FDIC seeking new Southland home

Reckard and Vincent are Times staff writers.

The Federal Deposit Insurance Corp. plans soon to sign a major lease of office space in Orange County, probably in Irvine, where as many as 600 people would liquidate the assets of troubled banks and thrifts based in California and other Western states.

The agency needs 200,000 square feet of space and has looked at locations across Southern California, FDIC spokesman David Barr said.

“It’s a temporary office -- three to five years is what we’re looking at,” Barr said Tuesday. “We hope to find the space within the next few weeks.”

Thanks largely to the housing bubble, not a single U.S. bank or thrift failed from June 2004 through February 2007, the longest collapse-free stretch in the FDIC’s 75-year history. But three banks went under last year, 15 have folded this year, and the FDIC has warned of more failures in coming years.


A contingent of FDIC officials has been occupying the Pasadena headquarters of IndyMac Bank, a giant mortgage lender that failed in July. Barr said the FDIC wanted its new office to be reasonably close to IndyMac. The first 100 or so employees could be in the new office by December.

If no buyer emerges for all of IndyMac, the FDIC could wind up with billions of dollars in high-risk IndyMac mortgages -- loans that the agency, as the current operator of IndyMac, has been trying to modify en masse to stem foreclosures.

The FDIC is already burdened with troubled assets from failed banks in Arizona and Nevada, which like California have seen huge declines in home values.

The agency’s search for new office space has included sites near Pasadena and in the Inland Empire but is now focused on Orange County, particularly Irvine, said a person briefed on the process who wasn’t authorized to discuss it publicly and spoke on condition of anonymity. The agency’s only other location for handling the liquidation of troubled assets is a permanent office in Dallas.

Orange County was home to several major subprime lenders whose risky home loans helped trigger the nationwide mortgage meltdown, which has morphed into a full-fledged financial crisis including a surge of bank failures that the FDIC is charged with cleaning up.

And it is the collapse of those non-bank lenders that has helped create a glut of office space as well as a surplus of former loan professionals, both of which made locating in the county more attractive to the FDIC, the person briefed on the search said.

Another lure is the proximity of John Wayne Airport. Many senior FDIC officials now at IndyMac are commuting weekly from homes in the Washington and Dallas areas.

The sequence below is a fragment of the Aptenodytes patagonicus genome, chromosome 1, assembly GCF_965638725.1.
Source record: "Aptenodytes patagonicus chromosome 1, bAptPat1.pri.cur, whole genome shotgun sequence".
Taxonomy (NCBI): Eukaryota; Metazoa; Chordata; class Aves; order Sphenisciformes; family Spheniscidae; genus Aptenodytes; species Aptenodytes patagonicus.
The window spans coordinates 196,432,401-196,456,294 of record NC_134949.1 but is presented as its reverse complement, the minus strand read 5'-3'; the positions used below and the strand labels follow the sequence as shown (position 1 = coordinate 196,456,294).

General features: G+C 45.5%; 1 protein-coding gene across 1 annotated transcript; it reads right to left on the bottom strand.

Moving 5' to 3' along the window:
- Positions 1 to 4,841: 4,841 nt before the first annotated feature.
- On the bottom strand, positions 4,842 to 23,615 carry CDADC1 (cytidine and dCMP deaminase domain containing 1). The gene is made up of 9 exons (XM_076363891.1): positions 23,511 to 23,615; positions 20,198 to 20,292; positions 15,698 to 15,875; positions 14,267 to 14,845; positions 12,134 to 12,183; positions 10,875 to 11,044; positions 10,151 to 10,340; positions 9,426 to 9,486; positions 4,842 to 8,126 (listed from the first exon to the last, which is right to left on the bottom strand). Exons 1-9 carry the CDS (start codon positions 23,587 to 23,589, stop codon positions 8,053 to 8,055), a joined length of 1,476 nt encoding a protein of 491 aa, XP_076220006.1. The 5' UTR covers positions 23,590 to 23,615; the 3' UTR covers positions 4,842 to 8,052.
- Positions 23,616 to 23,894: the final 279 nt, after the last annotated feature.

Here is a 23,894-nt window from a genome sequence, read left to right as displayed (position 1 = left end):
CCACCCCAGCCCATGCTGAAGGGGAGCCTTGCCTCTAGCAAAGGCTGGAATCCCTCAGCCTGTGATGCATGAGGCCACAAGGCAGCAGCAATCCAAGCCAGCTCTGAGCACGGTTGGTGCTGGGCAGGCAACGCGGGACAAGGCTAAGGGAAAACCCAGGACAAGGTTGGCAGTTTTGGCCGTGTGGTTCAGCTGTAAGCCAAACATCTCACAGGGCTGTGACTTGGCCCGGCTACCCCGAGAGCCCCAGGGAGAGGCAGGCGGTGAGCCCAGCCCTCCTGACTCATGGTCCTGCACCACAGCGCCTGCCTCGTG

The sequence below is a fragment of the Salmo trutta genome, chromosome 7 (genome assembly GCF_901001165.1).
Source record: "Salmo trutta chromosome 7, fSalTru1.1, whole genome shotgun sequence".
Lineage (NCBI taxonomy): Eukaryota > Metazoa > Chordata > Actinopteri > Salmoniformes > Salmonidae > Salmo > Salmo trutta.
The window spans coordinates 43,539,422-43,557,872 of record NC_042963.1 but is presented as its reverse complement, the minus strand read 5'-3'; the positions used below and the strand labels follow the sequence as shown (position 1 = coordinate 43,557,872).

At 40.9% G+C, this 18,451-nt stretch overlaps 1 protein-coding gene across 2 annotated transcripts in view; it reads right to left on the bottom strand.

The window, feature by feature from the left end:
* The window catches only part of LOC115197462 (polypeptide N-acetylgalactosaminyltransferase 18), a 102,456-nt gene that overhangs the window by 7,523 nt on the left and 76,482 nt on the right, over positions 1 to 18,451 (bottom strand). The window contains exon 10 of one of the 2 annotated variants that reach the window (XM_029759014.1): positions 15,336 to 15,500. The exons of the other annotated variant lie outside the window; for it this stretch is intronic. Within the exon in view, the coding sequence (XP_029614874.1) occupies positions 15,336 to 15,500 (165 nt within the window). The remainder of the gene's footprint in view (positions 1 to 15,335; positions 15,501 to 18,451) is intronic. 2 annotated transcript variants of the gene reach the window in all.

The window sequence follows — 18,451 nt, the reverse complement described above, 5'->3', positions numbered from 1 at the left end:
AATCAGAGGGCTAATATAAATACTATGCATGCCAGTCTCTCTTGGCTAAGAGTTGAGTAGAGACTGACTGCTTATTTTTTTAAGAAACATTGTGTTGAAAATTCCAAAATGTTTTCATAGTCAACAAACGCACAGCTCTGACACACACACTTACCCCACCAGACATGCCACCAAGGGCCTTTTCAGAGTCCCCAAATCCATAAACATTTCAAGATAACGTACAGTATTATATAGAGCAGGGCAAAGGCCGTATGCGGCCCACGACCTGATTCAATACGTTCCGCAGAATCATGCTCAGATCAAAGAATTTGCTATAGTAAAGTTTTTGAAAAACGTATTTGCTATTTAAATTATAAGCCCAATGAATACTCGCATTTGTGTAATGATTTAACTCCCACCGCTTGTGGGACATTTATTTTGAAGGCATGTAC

The agency also is familiar with Orange County, which was home to some of the most controversial savings and loans that collapsed in an earlier financial crisis in the late 1980s and early 1990s. The Resolution Trust Corp., an FDIC spinoff that disposed of hundreds of billions of dollars in S&L; assets, operated an office in Costa Mesa that moved to Newport Beach before closing in 1996. The FDIC also had offices in Irvine throughout most of the 1990s.


A large lease would be good news for Orange County office landlords, who have seen their market veer from hot to cold in recent years. Times were so good during the housing boom that commercial landlords were able to steadily raise rents as vacancy rates fell. Then the housing market peaked and the subprime lenders with huge operations closed up shop, pouring office space back on the market just as new buildings totaling more than 2 million square feet were coming on line.

“Landlords, for the most part, are in a deal-making mood,” said Kurt Strasmann, head of Orange County operations for real estate brokerage Grubb & Ellis. “They are going to do what it takes to make transactions.”

Real estate sources said one potential site for the FDIC offices was twin 15-story towers completed this year in the Irvine Spectrum shopping, office and housing development near the Verizon Wireless Amphitheater.

Developed by the county’s largest landlord, Irvine Co., the marble-clad towers at 20 and 40 Pacifica have more than 300,000 square feet of space each.


The 20 Pacifica tower is 33% rented, while 40 Pacifica remains empty, according to real estate data provider CoStar Group Inc. Marketing materials for the buildings promote on-site auto detailing and a nearby golf club.

The abundance of office space and laid-off financial workers makes Orange County a perfect location for the FDIC, said William J. Popejoy, a former S&L; and Freddie Mac executive who became the county’s chief executive after it filed for bankruptcy protection in 1994.

Office space might be cheaper in, say, Phoenix or the Inland Empire, Popejoy said, but those locations lack the financial workforce that has boosted Orange County’s reputation as a major, if sometimes aggressive, hub for lending.

“Orange County has had much more of a financial frontier mentality,” he said. “It sort of creates a magnetism for the new thing -- and the new thing starting in the late 1990s was the go-go real estate market.


“Of course, that’s good when the economic tide is rising, and not so good when it’s going out.”

The banking-industry problems that began with mortgages and home-builder loans are spreading to commercial real estate and business loans -- the core products for commercial banks, said RBC Capital Markets bank analyst Joe Morford.

“We don’t think there’s any way to avert more bank failures,” he said.